"discounting"? Nah. Apples and oranges, fish and bicycles. different

|> This seems particularly
|> problematic for humans, who are capable of explaining their motivations
|> for behavior. It confuses the idea of outcome with the idea of "real"
|> reasons-- if I am altruistic, is the "explanation" that I am maximizing
|> my kin fitness or the fact that I was taught to be generous as a child?
|> The former may be an outcome, but is it an explanation?

Yes, it is an explanation, because it predates the cultural systems
which teach generosity and "blood is thicker than water". You were
taught to be generous and to show solidarity with family because many
millions of years of prior biological evolution have produced generous,
altruistic animals. Like us.

|> Zihlman also notes the sloppy use of anthropomorphic language, such as
|> "harem", "rape", "cuckoldry", etc., which has already been raised in
|> discussions here. However, she also makes the interesting point that the
|> use of this particular language is not so much accidental as it is
|> indicative of the way some researchers actually attribute meaning to what
|> they are seeing in non-human animal behavior.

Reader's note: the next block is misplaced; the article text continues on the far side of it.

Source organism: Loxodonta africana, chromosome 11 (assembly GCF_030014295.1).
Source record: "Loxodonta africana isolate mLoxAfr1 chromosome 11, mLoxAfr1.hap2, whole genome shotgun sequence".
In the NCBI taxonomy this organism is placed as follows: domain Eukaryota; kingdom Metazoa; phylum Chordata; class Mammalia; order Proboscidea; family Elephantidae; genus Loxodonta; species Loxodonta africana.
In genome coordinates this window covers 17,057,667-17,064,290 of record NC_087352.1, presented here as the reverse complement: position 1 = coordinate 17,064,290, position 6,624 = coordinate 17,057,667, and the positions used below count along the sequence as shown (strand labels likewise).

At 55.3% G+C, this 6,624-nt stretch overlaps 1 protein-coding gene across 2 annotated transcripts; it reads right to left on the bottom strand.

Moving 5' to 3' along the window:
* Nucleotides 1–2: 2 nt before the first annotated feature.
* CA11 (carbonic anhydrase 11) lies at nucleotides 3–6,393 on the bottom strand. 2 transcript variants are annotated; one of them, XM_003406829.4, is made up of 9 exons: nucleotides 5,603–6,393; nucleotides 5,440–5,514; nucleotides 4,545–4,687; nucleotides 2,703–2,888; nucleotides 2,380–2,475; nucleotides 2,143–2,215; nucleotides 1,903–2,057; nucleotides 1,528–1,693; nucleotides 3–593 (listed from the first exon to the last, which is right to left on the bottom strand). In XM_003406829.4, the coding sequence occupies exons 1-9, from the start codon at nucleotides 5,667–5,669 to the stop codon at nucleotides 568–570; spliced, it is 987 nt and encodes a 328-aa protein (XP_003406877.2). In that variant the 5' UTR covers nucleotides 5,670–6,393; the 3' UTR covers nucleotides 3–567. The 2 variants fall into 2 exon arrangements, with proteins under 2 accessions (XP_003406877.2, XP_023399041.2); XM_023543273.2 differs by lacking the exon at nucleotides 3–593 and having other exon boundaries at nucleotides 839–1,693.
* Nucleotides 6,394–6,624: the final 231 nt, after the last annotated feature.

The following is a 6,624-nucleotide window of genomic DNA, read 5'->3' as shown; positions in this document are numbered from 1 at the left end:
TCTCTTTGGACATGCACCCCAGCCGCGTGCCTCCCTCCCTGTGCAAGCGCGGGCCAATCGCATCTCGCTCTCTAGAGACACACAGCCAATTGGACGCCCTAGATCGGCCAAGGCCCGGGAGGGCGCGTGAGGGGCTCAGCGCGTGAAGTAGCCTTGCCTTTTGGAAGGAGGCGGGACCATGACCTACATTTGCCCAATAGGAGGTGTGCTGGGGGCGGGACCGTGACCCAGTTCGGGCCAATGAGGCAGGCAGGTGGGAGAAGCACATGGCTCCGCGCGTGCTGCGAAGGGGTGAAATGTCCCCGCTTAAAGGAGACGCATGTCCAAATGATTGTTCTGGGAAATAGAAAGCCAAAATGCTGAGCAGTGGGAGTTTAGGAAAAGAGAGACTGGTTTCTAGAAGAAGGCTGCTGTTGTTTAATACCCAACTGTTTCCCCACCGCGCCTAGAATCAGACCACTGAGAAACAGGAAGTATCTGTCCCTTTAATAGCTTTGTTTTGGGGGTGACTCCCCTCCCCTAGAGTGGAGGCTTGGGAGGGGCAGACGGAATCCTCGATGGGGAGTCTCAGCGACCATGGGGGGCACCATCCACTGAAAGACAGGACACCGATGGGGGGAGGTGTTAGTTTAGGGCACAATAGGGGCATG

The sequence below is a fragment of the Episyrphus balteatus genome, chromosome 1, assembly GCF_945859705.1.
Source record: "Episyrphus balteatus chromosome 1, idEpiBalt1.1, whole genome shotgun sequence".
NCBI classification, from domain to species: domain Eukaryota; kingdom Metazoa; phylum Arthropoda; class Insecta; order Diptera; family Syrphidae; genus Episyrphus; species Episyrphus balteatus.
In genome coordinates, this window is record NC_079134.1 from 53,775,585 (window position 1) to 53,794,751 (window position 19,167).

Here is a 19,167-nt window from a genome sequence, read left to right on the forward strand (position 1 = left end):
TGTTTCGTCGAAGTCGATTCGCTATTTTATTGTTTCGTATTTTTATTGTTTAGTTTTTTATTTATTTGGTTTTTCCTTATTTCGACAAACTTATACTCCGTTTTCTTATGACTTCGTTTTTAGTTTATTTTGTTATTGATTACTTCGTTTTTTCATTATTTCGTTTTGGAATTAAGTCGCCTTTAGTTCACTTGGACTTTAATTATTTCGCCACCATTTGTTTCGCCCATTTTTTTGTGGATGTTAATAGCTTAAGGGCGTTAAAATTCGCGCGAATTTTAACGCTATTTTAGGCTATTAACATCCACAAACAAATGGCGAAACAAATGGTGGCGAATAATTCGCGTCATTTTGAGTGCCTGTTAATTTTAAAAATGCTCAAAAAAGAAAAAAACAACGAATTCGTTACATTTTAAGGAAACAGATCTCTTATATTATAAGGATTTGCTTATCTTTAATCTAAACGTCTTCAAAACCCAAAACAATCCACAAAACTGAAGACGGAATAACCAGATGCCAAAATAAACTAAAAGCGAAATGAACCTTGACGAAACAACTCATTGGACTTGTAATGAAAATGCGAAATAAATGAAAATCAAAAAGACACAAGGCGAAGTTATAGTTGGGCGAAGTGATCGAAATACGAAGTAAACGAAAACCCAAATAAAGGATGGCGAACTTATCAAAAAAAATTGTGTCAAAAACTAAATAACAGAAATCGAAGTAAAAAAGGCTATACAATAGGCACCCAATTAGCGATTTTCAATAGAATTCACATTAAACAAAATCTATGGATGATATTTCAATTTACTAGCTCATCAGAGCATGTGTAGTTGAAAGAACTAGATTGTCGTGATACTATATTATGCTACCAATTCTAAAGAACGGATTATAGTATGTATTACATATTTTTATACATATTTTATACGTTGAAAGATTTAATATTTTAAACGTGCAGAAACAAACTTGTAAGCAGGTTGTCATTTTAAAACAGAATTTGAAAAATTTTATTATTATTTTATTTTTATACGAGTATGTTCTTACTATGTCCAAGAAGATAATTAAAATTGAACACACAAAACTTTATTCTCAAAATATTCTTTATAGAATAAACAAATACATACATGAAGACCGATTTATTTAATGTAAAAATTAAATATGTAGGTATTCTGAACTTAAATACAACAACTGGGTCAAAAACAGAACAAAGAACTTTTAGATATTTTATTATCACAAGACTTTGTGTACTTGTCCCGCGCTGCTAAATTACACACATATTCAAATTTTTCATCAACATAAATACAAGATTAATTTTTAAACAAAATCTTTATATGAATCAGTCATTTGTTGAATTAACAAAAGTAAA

Red herring.

|> She also has a long discussion about why it is that sociobiologists so
|> often assume that reproduction is a male behavior, while females are
|> essentially passive. While noting the idea of female choice, there is
|> still an assumption that if males mate, then males reproduce, discounting
|> the possibility that female action may have an impact.

Flat out wrong. Darwin himself, way back when, noted the importance of
sexual selection on the part of females to account for sexual
dimorphism. Every competant biologist since then should be aware of how
female choice has shaped evolution. It's basic.

|> To use the
|> controversial example discussed before here, there is the assumption that
|> a woman who is raped and becomes pregnant will automatically carry the
|> child to term, thus making this an effective male reproductive strategy.
|> But if the rape is seen as a violent social act, and the woman
|> encouraged to abort the child (something which is typically supported by
|> laws which except abortion in the case of rape or incest), then it is a
|> lousy strategy. So considering rape as simply a male reproductive
|> strategy, outside of its social context and discounting possible female
|> responses, is reductionistic.

"Reductionistic"? You use that like a general epithet.

Many species use rape (or "sexual coercion" if you prefer) as a viable
strategy. Why would anyone believe that human sexual coercion is
somehow different from sexual coercion in other species? Because we
have laws against it? In human history, those laws are very recent. To
look for the origins of human instinct, we need to consider our entire
evolutionary past, not just the last few centuries or millenia.

Disclaimer claims dat de claims claimed in dis are de claims of meself,
me, and me alone, so sue us god. I won't tell Bill & Dave if you won't.
=-=-=-=-=-=-=-=-=-=-=-=-=-=---- Gerold Firl @ ..hplabs!hp-sdd!geroldf